However I agree. Don't change it.
 writefln("Printer is %s.",
 status == OFFLINE      ? "offline"      :
 status == ONLINE       ? "online"       :
 status == CHECK        ? "out of paper" :

 status == ONLINE_CHECK ? "on fire"      :

ha ha ha :)
 "unknown status");
 That would become a real mess of parenthesis.
 

Jan 05 2009
parent reply Miles <_______ _______.____> writes:
BCS wrote:
 I think not.
 
 x ? y : a ? b : c => (x ? y : a) ? b : c
 
 or
 
 x ? y : a ? b : c => x ? y : (a ? b : c)
 
 without checking the actual syntax you can't tell which of the above
 will be used and (according to bearophile) if ?: followed after +/-/etc
 the first would be.

It simply can't be the first, due to the kind of parser used for C and most of its derived languages (D included). When a '?' is found, the parser recurses until it finds a ':' (it gets stuck in a branch of the syntax tree until a colon token is found). This is in how the language is defined (http://www.digitalmars.com/d/2.0/expression.html): ConditionalExpression: OrOrExpression OrOrExpression ? Expression : ConditionalExpression So, the third operand to the ternary operator is a ConditionalExpression itself, the parser have no reason to finish this evaluation branch if it finds another '?', it naturally recurses. So, x ? y : a ? b : c => x ? y : (a ? b : c). But I think that I know what kind of ambiguity you are talking about now... For me, ambiguity is something like the <...> C++ template definition/instantiation operator, or the function declaration/object variable definition ambiguity.
Jan 05 2009
parent BCS <ao pathlink.com> writes:
Reply to Miles,

 BCS wrote:
 
 I think not.
 
 x ? y : a ? b : c => (x ? y : a) ? b : c
 
 or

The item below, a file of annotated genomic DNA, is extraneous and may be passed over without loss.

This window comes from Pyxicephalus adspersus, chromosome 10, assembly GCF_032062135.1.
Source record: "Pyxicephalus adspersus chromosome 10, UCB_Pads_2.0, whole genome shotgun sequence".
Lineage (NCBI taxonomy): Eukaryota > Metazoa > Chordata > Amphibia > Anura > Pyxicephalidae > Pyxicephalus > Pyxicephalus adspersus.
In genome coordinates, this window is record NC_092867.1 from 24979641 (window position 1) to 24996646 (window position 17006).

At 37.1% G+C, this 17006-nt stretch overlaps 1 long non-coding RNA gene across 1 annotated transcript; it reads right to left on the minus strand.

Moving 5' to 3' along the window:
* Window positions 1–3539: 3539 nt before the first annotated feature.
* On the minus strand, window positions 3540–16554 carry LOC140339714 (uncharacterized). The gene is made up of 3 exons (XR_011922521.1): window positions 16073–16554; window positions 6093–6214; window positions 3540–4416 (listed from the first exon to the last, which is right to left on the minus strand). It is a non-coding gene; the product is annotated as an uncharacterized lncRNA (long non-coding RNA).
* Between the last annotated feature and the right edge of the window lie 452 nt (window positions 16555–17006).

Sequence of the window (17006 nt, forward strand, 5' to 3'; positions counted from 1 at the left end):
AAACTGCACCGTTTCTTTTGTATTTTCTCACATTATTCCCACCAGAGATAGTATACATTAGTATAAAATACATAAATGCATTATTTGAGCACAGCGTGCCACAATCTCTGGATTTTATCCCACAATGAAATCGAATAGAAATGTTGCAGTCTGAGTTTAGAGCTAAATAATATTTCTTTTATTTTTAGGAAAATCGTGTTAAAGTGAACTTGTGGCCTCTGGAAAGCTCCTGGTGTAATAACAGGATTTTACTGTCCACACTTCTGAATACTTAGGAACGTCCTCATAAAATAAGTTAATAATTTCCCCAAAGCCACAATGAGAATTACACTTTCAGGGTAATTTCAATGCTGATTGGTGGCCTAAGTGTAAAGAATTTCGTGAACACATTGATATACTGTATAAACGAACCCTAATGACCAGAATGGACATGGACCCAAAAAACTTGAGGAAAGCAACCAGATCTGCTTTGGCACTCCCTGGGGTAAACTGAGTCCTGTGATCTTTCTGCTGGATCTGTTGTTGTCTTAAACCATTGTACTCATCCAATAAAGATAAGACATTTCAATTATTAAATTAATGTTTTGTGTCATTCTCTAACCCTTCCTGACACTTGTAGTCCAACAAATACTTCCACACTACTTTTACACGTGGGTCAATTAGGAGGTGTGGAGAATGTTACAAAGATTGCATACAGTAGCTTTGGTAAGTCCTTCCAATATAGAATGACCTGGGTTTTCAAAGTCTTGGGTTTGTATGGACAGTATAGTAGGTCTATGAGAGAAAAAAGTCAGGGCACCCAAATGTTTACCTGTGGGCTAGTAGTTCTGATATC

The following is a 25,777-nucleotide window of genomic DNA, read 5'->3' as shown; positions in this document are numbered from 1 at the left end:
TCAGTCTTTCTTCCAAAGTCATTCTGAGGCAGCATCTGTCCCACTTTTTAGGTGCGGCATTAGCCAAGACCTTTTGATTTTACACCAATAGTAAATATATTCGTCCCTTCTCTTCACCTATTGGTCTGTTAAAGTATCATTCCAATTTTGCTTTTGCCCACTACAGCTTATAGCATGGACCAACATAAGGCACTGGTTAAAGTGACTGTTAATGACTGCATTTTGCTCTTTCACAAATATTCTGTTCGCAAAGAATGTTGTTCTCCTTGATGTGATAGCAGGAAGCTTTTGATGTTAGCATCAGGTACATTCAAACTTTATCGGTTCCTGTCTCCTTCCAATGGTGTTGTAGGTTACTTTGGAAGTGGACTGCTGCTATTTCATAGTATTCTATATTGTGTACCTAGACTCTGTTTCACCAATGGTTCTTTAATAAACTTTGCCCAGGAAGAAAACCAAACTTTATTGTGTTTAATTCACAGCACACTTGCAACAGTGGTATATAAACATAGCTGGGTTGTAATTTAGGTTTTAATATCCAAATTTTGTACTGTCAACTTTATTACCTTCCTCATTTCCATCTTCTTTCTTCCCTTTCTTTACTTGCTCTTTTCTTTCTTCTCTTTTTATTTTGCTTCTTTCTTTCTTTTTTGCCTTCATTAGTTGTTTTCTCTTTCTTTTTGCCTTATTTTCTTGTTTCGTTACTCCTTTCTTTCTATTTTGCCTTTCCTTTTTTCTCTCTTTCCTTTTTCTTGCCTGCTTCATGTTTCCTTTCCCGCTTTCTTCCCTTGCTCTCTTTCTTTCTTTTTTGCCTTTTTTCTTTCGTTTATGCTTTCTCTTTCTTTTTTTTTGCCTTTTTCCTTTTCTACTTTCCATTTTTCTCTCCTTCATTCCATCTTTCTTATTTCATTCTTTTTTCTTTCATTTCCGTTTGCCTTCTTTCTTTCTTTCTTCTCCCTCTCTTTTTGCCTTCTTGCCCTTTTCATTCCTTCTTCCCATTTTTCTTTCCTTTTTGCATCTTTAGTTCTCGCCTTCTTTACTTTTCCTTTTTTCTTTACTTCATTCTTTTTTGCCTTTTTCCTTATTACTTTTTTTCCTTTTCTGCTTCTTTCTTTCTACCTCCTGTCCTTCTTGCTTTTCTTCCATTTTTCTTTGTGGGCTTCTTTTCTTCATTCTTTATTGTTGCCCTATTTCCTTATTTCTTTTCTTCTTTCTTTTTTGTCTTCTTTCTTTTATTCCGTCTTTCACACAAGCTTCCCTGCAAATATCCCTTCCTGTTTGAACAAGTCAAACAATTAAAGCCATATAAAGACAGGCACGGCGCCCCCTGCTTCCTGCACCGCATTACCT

x ? y : a ? b : c => x ? y : (a ? b : c)
 
 without checking the actual syntax you can't tell which of the above
 will be used and (according to bearophile) if ?: followed after
 +/-/etc the first would be.
 

most of its derived languages (D included). When a '?' is found, the parser recurses until it finds a ':' (it gets stuck in a branch of the syntax tree until a colon token is found). This is in how the language is defined (http://www.digitalmars.com/d/2.0/expression.html): ConditionalExpression: OrOrExpression OrOrExpression ? Expression : ConditionalExpression So, the third operand to the ternary operator is a ConditionalExpression itself, the parser have no reason to finish this evaluation branch if it finds another '?', it naturally recurses. So, x ? y : a ? b : c => x ? y : (a ? b : c).

You have just proven my exact point. To find how it parses you need to dig up the syntax, as you just did (Note I said that you can't tell how it's parsed *without* doing that). Also note that most (or all) of the other operators in C/C++/C#/D/etc go the other way: OrOrExpression: AndAndExpression OrOrExpression || AndAndExpression
 But I think that I know what kind of ambiguity you are talking about
 now... For me, ambiguity is something like the <...> C++ template
 definition/instantiation operator, or the function declaration/object
 variable definition ambiguity.
 

Yes, I think you've spotted the point. I'm referring to ambiguities that will cause problems with <joke>I-BAL</joke> type parsers.
Jan 05 2009